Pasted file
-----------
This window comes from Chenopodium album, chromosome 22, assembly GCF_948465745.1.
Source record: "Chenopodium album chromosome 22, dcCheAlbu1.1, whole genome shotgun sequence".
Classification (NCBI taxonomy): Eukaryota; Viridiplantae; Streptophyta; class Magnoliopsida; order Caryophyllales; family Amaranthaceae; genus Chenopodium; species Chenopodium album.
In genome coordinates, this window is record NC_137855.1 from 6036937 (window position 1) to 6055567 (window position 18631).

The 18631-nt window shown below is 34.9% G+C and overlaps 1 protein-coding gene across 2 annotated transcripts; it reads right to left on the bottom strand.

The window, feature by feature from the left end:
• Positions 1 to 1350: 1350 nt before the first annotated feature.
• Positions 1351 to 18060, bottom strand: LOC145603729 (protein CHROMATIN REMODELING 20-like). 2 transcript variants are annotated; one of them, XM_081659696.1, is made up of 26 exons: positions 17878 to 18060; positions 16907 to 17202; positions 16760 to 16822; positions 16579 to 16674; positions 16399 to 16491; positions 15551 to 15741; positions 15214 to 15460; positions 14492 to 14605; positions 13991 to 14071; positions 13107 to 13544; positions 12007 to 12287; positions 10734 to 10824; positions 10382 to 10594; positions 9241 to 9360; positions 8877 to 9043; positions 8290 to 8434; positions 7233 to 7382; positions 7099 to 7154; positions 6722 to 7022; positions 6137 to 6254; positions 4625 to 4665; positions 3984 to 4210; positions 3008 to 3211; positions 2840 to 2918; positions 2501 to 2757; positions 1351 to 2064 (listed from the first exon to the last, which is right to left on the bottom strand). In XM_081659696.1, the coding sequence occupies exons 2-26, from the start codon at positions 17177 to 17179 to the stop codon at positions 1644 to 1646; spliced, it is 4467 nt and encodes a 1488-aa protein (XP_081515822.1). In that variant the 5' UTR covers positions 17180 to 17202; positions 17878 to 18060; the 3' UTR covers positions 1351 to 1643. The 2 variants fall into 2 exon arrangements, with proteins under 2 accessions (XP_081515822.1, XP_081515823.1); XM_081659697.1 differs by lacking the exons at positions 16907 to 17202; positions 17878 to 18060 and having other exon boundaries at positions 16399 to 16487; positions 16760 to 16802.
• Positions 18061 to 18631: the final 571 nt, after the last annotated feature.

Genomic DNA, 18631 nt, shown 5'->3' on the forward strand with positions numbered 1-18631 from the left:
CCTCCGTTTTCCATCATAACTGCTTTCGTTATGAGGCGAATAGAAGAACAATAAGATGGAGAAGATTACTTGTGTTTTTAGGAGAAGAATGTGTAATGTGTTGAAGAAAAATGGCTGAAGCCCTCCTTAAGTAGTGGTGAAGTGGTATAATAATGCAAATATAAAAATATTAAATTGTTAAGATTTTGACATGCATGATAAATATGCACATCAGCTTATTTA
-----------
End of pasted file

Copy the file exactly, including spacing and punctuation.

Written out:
This window comes from Chenopodium album, chromosome 22, assembly GCF_948465745.1.
Source record: "Chenopodium album chromosome 22, dcCheAlbu1.1, whole genome shotgun sequence".
Classification (NCBI taxonomy): Eukaryota; Viridiplantae; Streptophyta; class Magnoliopsida; order Caryophyllales; family Amaranthaceae; genus Chenopodium; species Chenopodium album.
In genome coordinates, this window is record NC_137855.1 from 6036937 (window position 1) to 6055567 (window position 18631).

The 18631-nt window shown below is 34.9% G+C and overlaps 1 protein-coding gene across 2 annotated transcripts; it reads right to left on the bottom strand.

The window, feature by feature from the left end:
• Positions 1 to 1350: 1350 nt before the first annotated feature.
• Positions 1351 to 18060, bottom strand: LOC145603729 (protein CHROMATIN REMODELING 20-like). 2 transcript variants are annotated; one of them, XM_081659696.1, is made up of 26 exons: positions 17878 to 18060; positions 16907 to 17202; positions 16760 to 16822; positions 16579 to 16674; positions 16399 to 16491; positions 15551 to 15741; positions 15214 to 15460; positions 14492 to 14605; positions 13991 to 14071; positions 13107 to 13544; positions 12007 to 12287; positions 10734 to 10824; positions 10382 to 10594; positions 9241 to 9360; positions 8877 to 9043; positions 8290 to 8434; positions 7233 to 7382; positions 7099 to 7154; positions 6722 to 7022; positions 6137 to 6254; positions 4625 to 4665; positions 3984 to 4210; positions 3008 to 3211; positions 2840 to 2918; positions 2501 to 2757; positions 1351 to 2064 (listed from the first exon to the last, which is right to left on the bottom strand). In XM_081659696.1, the coding sequence occupies exons 2-26, from the start codon at positions 17177 to 17179 to the stop codon at positions 1644 to 1646; spliced, it is 4467 nt and encodes a 1488-aa protein (XP_081515822.1). In that variant the 5' UTR covers positions 17180 to 17202; positions 17878 to 18060; the 3' UTR covers positions 1351 to 1643. The 2 variants fall into 2 exon arrangements, with proteins under 2 accessions (XP_081515822.1, XP_081515823.1); XM_081659697.1 differs by lacking the exons at positions 16907 to 17202; positions 17878 to 18060 and having other exon boundaries at positions 16399 to 16487; positions 16760 to 16802.
• Positions 18061 to 18631: the final 571 nt, after the last annotated feature.

Genomic DNA, 18631 nt, shown 5'->3' on the forward strand with positions numbered 1-18631 from the left:
CCTCCGTTTTCCATCATAACTGCTTTCGTTATGAGGCGAATAGAAGAACAATAAGATGGAGAAGATTACTTGTGTTTTTAGGAGAAGAATGTGTAATGTGTTGAAGAAAAATGGCTGAAGCCCTCCTTAAGTAGTGGTGAAGTGGTATAATAATGCAAATATAAAAATATTAAATTGTTAAGATTTTGACATGCATGATAAATATGCACATCAGCTTATTTA